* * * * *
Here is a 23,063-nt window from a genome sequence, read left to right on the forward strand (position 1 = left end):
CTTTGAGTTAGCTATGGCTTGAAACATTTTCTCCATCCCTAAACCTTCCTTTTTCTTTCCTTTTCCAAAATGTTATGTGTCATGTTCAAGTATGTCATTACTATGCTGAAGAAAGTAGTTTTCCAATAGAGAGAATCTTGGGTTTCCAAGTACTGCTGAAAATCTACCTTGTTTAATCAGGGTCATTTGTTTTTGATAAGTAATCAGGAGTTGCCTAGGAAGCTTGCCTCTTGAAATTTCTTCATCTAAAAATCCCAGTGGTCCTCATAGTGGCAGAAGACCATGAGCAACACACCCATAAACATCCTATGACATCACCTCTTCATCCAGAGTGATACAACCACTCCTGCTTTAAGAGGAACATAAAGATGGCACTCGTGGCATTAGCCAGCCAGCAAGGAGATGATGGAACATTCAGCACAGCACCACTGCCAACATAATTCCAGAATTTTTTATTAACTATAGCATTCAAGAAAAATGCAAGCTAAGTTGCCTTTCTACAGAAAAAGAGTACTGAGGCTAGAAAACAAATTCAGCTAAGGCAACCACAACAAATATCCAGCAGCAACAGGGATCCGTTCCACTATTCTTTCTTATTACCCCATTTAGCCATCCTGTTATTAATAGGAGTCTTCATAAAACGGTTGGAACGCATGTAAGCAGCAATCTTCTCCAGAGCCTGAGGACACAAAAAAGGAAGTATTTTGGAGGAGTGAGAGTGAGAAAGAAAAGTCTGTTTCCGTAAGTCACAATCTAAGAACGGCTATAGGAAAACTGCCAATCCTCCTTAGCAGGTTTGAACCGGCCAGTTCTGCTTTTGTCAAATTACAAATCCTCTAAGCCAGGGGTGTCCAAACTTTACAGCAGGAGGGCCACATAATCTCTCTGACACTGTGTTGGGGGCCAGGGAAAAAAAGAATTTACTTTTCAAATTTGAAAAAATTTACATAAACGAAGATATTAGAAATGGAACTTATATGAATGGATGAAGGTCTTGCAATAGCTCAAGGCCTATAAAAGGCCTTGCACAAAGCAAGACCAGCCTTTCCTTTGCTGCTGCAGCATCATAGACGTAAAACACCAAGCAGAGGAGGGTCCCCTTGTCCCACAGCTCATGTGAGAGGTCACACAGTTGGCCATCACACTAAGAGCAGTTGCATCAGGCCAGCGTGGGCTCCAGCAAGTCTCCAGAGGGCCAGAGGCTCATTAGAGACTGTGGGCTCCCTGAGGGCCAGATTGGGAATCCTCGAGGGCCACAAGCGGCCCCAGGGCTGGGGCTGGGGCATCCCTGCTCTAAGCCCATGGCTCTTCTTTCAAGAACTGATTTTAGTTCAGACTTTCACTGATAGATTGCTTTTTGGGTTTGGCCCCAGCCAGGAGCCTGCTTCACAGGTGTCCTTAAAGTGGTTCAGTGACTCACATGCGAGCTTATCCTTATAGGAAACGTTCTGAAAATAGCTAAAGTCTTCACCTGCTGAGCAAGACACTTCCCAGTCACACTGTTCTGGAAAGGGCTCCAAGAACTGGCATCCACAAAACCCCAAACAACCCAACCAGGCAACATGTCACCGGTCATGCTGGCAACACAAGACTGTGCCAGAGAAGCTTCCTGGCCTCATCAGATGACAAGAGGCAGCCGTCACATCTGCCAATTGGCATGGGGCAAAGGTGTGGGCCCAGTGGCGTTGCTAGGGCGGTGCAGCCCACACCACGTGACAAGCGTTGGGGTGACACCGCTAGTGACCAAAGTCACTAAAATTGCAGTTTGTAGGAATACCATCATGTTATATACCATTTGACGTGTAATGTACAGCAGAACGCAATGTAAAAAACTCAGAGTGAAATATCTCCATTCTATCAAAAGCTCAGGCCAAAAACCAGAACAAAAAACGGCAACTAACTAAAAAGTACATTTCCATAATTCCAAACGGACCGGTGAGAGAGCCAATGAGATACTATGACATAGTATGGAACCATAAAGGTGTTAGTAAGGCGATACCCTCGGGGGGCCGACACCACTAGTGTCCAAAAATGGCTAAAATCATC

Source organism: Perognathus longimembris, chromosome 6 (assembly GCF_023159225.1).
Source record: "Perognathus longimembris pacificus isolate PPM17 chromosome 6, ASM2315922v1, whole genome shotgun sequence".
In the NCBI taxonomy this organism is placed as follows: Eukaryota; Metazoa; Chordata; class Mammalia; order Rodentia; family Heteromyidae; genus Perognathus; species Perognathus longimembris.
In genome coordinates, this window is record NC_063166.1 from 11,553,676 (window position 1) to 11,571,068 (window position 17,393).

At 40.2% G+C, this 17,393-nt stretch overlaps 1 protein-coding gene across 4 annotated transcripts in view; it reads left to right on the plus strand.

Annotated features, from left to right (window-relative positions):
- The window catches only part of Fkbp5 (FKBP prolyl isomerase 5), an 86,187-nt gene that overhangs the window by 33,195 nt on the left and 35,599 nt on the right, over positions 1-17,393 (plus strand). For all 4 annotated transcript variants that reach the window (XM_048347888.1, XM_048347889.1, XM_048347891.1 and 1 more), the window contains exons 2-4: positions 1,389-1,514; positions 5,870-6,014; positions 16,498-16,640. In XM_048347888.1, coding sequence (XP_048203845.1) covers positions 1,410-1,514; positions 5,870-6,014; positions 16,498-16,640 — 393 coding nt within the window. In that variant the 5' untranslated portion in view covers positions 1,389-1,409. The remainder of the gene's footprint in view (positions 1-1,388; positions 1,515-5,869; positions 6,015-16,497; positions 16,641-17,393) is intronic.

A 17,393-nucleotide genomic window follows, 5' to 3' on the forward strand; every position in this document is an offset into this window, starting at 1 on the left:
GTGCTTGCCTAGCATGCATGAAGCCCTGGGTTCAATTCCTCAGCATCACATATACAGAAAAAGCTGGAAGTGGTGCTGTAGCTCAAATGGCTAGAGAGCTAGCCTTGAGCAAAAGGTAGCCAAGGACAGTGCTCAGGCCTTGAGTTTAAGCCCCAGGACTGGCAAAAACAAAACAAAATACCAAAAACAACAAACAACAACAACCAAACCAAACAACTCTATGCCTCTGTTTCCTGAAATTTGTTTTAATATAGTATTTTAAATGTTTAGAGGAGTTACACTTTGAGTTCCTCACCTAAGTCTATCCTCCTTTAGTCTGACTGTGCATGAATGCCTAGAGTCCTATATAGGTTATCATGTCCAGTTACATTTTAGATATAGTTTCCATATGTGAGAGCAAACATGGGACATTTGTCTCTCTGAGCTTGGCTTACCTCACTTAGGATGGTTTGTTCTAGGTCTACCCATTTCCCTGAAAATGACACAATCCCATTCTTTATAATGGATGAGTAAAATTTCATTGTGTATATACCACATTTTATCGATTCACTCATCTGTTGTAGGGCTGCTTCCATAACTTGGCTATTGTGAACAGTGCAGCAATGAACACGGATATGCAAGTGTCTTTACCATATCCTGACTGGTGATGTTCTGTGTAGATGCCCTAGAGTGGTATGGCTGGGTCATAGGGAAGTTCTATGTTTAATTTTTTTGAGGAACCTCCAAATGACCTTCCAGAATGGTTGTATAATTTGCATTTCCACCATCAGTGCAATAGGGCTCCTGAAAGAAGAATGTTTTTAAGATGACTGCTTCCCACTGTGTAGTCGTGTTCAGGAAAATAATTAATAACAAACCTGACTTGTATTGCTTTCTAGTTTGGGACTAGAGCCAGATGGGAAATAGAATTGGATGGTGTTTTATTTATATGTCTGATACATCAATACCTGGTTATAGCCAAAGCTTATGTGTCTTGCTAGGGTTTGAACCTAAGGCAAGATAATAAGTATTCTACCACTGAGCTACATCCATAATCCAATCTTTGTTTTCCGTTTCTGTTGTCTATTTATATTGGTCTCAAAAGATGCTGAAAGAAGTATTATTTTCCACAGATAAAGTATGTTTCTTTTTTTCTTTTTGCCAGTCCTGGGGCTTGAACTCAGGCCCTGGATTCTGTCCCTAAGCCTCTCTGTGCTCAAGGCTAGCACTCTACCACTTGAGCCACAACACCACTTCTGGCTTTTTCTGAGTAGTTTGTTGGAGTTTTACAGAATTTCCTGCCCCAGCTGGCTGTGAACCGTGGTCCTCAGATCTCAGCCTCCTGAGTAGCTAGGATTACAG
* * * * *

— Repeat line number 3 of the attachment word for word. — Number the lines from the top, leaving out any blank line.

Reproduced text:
Source organism: Perognathus longimembris, chromosome 6 (assembly GCF_023159225.1).